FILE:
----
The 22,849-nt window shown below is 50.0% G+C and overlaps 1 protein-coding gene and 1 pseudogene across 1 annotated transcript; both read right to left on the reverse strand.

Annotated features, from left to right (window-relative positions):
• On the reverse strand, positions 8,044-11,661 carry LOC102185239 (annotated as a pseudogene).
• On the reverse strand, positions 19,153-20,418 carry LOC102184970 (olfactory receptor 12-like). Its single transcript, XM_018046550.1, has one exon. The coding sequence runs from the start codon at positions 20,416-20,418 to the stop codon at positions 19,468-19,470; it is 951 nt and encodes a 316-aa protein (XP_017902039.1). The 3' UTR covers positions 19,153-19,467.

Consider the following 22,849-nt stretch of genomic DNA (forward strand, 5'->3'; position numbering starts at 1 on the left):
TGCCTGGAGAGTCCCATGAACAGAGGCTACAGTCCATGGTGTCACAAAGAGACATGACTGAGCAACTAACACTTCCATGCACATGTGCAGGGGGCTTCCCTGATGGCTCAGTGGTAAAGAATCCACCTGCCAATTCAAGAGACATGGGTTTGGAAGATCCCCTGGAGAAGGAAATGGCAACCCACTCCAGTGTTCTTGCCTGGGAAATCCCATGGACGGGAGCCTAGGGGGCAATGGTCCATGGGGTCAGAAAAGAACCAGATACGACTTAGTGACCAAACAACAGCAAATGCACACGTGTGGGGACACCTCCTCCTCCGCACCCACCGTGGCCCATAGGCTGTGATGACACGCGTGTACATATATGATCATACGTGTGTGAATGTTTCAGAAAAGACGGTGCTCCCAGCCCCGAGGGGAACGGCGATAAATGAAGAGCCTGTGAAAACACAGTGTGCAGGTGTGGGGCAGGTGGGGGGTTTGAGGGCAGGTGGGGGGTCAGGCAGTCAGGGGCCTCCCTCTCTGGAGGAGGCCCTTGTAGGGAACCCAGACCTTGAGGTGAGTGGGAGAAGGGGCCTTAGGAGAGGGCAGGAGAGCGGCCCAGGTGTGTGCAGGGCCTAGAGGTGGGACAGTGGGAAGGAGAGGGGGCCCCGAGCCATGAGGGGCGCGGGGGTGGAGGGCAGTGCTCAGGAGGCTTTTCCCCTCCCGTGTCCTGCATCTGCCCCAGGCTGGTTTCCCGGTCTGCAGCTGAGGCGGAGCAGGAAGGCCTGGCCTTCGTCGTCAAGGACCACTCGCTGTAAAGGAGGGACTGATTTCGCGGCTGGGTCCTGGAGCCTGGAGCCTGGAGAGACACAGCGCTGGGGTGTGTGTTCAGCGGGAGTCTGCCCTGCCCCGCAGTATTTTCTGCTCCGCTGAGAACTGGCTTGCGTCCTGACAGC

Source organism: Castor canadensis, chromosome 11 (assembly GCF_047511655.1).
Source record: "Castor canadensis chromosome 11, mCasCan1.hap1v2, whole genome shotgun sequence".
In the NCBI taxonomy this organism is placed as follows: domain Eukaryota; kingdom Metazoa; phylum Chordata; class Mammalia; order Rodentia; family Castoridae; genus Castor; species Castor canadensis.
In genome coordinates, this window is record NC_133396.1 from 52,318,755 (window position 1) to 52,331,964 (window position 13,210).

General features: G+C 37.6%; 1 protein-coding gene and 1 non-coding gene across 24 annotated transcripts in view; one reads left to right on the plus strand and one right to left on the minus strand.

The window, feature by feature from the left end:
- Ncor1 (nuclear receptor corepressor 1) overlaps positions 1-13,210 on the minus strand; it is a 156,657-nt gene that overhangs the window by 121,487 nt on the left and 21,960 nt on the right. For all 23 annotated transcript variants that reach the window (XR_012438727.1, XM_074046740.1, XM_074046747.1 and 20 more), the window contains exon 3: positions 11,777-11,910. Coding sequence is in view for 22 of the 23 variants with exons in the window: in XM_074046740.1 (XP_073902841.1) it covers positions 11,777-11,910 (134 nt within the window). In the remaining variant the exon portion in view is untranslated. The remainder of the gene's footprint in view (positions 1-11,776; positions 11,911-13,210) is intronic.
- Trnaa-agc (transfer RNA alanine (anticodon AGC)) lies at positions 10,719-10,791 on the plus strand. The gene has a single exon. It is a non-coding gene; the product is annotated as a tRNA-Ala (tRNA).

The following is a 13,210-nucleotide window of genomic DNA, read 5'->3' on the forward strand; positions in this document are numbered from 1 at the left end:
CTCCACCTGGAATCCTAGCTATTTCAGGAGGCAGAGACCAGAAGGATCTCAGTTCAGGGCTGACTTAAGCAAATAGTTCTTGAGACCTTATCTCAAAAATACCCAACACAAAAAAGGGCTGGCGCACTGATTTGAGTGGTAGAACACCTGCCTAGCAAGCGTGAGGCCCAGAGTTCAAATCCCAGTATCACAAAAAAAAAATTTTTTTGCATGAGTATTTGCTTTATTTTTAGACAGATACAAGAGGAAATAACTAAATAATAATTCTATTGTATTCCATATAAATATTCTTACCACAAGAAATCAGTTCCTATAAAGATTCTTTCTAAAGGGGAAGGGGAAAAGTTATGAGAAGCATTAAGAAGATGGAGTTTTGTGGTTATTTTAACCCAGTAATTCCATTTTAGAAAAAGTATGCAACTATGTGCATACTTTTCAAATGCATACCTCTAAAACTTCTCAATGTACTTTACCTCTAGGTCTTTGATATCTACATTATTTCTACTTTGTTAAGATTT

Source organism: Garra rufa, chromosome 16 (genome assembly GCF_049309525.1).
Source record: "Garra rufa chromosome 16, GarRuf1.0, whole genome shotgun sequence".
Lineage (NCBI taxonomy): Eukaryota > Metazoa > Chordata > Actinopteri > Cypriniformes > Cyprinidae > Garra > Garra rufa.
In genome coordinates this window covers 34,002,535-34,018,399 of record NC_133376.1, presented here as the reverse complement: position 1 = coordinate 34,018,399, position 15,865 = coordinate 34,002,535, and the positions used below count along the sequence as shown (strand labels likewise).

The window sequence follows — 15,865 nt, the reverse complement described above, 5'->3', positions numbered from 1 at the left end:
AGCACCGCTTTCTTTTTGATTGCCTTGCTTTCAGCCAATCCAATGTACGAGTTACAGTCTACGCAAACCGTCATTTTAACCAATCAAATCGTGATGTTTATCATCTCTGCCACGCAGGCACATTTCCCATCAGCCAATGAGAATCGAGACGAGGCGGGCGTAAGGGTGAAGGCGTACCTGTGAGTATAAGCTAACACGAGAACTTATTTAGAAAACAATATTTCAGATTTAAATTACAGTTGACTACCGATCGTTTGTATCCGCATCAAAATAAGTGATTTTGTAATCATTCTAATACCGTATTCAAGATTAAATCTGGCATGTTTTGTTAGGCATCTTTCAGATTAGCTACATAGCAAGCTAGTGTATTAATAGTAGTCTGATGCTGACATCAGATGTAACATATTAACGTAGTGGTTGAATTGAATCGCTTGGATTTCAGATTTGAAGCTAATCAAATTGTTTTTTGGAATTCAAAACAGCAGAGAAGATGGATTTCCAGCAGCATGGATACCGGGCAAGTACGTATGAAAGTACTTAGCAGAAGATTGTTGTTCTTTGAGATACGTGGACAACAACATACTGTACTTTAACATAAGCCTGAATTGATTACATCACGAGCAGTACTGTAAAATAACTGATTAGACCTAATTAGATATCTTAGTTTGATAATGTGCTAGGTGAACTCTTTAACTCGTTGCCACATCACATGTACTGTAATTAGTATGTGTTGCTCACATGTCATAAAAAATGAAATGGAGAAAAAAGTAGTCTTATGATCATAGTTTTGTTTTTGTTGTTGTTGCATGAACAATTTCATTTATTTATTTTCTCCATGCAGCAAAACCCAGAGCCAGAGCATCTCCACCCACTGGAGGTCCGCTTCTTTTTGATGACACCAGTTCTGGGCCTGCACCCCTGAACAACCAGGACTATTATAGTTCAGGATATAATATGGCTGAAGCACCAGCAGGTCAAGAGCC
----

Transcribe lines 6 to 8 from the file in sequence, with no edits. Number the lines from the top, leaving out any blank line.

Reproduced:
TGCCTGGAGAGTCCCATGAACAGAGGCTACAGTCCATGGTGTCACAAAGAGACATGACTGAGCAACTAACACTTCCATGCACATGTGCAGGGGGCTTCCCTGATGGCTCAGTGGTAAAGAATCCACCTGCCAATTCAAGAGACATGGGTTTGGAAGATCCCCTGGAGAAGGAAATGGCAACCCACTCCAGTGTTCTTGCCTGGGAAATCCCATGGACGGGAGCCTAGGGGGCAATGGTCCATGGGGTCAGAAAAGAACCAGATACGACTTAGTGACCAAACAACAGCAAATGCACACGTGTGGGGACACCTCCTCCTCCGCACCCACCGTGGCCCATAGGCTGTGATGACACGCGTGTACATATATGATCATACGTGTGTGAATGTTTCAGAAAAGACGGTGCTCCCAGCCCCGAGGGGAACGGCGATAAATGAAGAGCCTGTGAAAACACAGTGTGCAGGTGTGGGGCAGGTGGGGGGTTTGAGGGCAGGTGGGGGGTCAGGCAGTCAGGGGCCTCCCTCTCTGGAGGAGGCCCTTGTAGGGAACCCAGACCTTGAGGTGAGTGGGAGAAGGGGCCTTAGGAGAGGGCAGGAGAGCGGCCCAGGTGTGTGCAGGGCCTAGAGGTGGGACAGTGGGAAGGAGAGGGGGCCCCGAGCCATGAGGGGCGCGGGGGTGGAGGGCAGTGCTCAGGAGGCTTTTCCCCTCCCGTGTCCTGCATCTGCCCCAGGCTGGTTTCCCGGTCTGCAGCTGAGGCGGAGCAGGAAGGCCTGGCCTTCGTCGTCAAGGACCACTCGCTGTAAAGGAGGGACTGATTTCGCGGCTGGGTCCTGGAGCCTGGAGCCTGGAGAGACACAGCGCTGGGGTGTGTGTTCAGCGGGAGTCTGCCCTGCCCCGCAGTATTTTCTGCTCCGCTGAGAACTGGCTTGCGTCCTGACAGC

Source organism: Castor canadensis, chromosome 11 (assembly GCF_047511655.1).
Source record: "Castor canadensis chromosome 11, mCasCan1.hap1v2, whole genome shotgun sequence".